Different strokes for different cats

Different strokes for different cats

Bootsie is an elegant 10-year-old domestic-long-hair tuxedo. He came to CAPS after his caregiver passed away. Bootsie is looking for a home where he can be the one and only. He is a lovely companion who will curl up in the sun and purr the day away. Come out and meet him. He is purrfect!

Me and Ow here. Watson graciously offered to let us write about cats. It seems Watson has a furry fan, and it happens to be Daisy the kitty next door. He was confused at first, because he thought cats were afraid of dogs. Now he is annoyed. This adoration is cutting into naptime!

Not all cats are afraid of dogs. Some breeds are dog friendly. Ragdolls get along with everyone because you can carry them around like a doll. Maine Coons are gentle giants who think and play like a dog. American Shorthair are generally mellow and laid back.

Many cats and dogs can learn to appreciate each other if they are gradually introduced.

Unfortunately for Watson, Daisy just wants to get close to her big, brown friend. Our advice to him is to cowboy up cupcake! We don’t want to be catty, but rumor has it Daisy has been spending nap time with Watson. Just saying, it may just be gossip. Meow!

Another misunderstanding about cats is we all just love to be stroked and pet. Wrong!
Imagine having someone randomly ruffling your hair; it is irritating! Children especially love to carry a living stuffed toy. We are not sacks of stuffing!

We decided that giving “Me and Ow” tips to cat lovers might help ease the way for our furry friends. The most important thing to remember is no squeezing! Soft caresses and gentle massaging is OK. When you pet us, leave our tummy, legs, feet, and tail alone. These areas are especially sensitive and personal.
The best petting areas for us are along the back, top of the head, between the ears, the ears, and along the cheeks. The chin and cheeks are premiere spots because of pheromones (happy hormones) that give us a sense of calm and peace. We also mark you as our property. Remember, cats have staff, dogs have owners.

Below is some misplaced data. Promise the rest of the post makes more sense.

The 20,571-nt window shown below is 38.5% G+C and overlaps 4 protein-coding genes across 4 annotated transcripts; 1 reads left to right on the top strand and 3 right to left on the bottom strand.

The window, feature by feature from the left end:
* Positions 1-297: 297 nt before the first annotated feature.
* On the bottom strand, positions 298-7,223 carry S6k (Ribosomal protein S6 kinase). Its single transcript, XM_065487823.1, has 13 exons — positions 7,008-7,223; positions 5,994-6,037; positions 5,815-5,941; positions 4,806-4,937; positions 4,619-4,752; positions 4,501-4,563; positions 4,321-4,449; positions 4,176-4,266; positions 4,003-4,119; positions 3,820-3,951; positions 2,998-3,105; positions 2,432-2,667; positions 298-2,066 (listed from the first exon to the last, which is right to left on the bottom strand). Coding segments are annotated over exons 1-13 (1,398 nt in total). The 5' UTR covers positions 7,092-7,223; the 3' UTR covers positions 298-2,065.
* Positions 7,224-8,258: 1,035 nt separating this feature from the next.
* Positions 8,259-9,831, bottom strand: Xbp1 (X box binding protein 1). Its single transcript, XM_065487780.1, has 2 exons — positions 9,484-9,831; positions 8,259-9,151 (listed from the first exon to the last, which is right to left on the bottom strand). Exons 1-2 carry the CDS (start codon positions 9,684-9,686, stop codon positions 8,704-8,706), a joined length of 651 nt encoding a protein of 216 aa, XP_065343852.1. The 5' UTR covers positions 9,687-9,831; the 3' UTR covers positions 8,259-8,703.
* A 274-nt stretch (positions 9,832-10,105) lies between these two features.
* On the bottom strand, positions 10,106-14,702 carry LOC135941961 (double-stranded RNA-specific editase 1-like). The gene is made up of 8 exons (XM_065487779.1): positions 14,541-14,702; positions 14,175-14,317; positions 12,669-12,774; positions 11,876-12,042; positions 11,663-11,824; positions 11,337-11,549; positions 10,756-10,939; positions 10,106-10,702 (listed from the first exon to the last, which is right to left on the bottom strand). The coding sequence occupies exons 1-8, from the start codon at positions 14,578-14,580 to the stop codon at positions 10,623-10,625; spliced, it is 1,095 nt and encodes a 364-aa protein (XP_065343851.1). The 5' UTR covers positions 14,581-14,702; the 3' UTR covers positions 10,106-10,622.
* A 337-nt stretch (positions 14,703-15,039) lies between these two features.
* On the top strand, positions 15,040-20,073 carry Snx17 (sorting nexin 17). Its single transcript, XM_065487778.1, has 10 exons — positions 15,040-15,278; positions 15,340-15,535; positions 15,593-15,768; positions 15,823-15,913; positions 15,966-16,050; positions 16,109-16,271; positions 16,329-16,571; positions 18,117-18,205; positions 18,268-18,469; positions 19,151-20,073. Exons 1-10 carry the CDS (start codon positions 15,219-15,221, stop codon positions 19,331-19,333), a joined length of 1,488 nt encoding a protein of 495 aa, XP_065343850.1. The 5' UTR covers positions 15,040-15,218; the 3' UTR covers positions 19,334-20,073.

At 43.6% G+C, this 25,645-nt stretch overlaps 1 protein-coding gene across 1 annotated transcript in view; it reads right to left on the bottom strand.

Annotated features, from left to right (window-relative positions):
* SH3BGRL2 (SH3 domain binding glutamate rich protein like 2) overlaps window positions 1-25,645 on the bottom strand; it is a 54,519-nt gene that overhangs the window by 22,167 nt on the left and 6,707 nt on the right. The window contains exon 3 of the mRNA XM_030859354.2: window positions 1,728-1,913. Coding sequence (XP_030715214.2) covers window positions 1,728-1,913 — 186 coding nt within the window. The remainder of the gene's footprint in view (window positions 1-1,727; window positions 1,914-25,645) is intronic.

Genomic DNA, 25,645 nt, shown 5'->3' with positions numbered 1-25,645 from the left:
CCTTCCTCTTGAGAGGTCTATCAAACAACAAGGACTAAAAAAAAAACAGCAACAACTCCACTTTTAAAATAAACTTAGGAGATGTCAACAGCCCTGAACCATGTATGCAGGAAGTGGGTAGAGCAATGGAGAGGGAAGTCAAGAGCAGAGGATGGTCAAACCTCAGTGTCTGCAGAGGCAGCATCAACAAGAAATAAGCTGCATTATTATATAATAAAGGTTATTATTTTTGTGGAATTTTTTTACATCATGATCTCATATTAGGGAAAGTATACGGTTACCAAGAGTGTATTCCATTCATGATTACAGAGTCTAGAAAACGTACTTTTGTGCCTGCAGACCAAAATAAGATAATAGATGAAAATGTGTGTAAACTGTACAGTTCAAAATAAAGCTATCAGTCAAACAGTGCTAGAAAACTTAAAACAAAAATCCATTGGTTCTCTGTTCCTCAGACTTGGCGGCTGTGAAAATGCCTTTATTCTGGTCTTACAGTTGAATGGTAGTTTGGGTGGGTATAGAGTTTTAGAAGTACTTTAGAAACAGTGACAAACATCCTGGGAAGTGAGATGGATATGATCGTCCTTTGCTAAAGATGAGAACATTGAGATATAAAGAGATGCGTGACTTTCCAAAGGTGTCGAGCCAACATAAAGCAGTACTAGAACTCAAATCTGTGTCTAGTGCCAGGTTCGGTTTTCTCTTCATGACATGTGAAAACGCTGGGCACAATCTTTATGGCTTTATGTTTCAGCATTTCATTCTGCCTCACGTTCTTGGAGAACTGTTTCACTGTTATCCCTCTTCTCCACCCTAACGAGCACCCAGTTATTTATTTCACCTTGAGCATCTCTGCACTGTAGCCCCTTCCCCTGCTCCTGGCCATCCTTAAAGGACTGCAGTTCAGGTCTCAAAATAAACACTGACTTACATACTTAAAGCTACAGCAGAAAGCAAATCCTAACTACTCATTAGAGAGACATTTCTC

XOXO Me and Ow

We have kittens to foster! Call 775-423-7500 for details.
Policy, however, prohibits adopting out puppies or kittens under the age of six months to a home with children under five years of age. This is to protect both the children and the animal.

Garage sale items. We need gently used appliances, furniture, treadmills, and miscellaneous items. We do not need clothing. Call 775-423-7500 for pick up. Call soon!
We are looking for energetic, enthusiastic, community-minded folks to serve on the CAPS board. We meet once a month. Call 775-423-7500 for details.
Dry cat food and Friskies wet. Dry dog food and Pedigree wet food.
Aluminum cans. If you have, cans to pick up, give us a call (775-423-7500) and we will come get them. You can also drop them off at CAPS.
Bleach and cleaning supplies for our kennels.
Folks who have made donations on our GoFundMe link for the kennel floors. Wags and kisses to you!

Look for the CAPS float in the Labor Day Parade.
CAPS is now open, we suggest appointments for adoptions, SNAPS, and food pantry. We cannot accept volunteers until further notice. Call 775-423-7500.
September Pet Holiday: Happy Healthy Cat Month
CAPS garage sale at the Oasis Church on Friday, Sept. 17, from 10 a.m. to 3 p.m. and Saturday, Sept. 18, from 9 a.m. to 2 p.m.
We need new kennel floors. Our GoFundMe link can be found on the CAPS Facebook page.

CAPS’ mailing address is P.O. Box 5128, Fallon, NV 89407. CAPS’ phone number is 775-423 7500. CAPS’ email address is caps@cccomm.net. Please visit the CAPS website (www.capsnevada.com) and Facebook page (Churchill Animal Protection Society). Be sure to “Like” CAPS on Facebook because we are likeable.
CAPS is open to the public on Tuesday, Wednesday, Friday and Saturday from 10 a.m. to 2 p.m.
Kathleen Williams-Miller is a CAPS volunteer. Contact me at jkwmil@outlook.com.

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